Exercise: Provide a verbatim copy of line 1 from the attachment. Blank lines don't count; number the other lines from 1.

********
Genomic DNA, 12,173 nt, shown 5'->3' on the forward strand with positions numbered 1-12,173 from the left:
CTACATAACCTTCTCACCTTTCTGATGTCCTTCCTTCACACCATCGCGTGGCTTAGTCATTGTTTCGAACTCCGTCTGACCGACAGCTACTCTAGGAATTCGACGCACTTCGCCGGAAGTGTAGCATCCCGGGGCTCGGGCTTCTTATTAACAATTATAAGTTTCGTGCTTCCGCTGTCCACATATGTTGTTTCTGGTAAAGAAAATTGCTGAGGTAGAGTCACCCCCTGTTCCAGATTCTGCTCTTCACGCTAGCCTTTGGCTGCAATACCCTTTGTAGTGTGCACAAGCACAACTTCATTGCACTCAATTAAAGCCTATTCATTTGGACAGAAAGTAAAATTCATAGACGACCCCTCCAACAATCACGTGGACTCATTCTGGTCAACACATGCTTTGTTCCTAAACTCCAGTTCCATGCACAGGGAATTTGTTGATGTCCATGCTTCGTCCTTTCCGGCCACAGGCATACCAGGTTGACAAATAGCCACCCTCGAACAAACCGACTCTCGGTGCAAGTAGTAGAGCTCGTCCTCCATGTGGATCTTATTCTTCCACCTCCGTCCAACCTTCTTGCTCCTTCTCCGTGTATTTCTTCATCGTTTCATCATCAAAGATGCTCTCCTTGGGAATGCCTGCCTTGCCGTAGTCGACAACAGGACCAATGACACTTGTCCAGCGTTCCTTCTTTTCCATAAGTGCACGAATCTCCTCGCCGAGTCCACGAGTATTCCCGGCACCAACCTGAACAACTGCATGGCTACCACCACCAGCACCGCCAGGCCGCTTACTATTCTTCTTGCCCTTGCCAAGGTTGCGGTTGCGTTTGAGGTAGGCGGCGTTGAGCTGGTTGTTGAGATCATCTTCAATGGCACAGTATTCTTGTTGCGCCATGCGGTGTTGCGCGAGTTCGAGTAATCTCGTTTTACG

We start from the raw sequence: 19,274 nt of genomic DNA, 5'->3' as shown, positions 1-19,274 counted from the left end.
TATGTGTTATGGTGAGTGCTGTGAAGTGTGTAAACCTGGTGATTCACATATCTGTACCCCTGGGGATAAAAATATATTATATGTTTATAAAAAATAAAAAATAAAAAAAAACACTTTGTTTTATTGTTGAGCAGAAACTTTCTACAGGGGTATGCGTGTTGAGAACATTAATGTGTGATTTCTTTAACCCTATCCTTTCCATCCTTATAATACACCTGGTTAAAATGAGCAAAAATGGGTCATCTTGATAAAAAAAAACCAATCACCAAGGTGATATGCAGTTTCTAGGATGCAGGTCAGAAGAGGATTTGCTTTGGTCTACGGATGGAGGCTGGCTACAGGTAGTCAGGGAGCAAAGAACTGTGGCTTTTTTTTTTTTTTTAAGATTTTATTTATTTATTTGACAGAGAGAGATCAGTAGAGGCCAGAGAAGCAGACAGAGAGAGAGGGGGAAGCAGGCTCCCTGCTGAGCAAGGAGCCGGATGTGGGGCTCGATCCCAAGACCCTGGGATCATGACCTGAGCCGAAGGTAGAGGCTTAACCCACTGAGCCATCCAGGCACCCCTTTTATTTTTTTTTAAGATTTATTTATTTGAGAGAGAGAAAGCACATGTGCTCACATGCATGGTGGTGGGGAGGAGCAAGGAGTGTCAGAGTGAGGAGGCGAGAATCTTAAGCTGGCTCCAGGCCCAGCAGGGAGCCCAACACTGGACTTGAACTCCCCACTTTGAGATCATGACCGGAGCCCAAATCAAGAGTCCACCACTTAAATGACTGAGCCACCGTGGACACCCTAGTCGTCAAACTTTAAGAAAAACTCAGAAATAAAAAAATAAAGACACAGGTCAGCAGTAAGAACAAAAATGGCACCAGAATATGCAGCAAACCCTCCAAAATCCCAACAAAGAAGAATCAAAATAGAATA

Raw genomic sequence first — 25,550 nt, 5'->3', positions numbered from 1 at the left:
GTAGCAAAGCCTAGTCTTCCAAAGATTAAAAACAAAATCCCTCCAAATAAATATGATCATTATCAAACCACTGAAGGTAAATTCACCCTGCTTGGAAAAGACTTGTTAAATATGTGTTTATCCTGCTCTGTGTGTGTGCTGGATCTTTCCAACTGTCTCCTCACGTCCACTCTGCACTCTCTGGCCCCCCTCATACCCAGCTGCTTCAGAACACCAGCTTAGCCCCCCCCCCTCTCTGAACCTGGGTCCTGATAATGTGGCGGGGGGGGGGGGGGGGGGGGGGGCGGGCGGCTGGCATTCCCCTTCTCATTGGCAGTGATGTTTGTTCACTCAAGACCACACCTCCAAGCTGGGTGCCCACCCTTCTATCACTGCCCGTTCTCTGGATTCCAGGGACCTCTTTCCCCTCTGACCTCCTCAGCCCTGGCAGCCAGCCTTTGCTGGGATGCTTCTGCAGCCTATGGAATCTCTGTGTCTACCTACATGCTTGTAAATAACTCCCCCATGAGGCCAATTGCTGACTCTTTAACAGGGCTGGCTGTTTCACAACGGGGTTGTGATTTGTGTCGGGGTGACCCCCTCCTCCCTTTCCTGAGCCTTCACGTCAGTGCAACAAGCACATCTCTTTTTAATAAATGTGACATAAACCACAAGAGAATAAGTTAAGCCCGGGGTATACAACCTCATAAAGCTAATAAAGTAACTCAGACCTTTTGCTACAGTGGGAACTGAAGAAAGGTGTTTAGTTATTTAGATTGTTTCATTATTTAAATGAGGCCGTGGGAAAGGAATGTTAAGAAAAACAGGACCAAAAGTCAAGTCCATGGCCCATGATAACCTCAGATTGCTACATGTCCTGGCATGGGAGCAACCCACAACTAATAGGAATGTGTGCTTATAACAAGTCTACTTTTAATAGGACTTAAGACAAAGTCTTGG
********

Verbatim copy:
Genomic DNA, 12,173 nt, shown 5'->3' on the forward strand with positions numbered 1-12,173 from the left: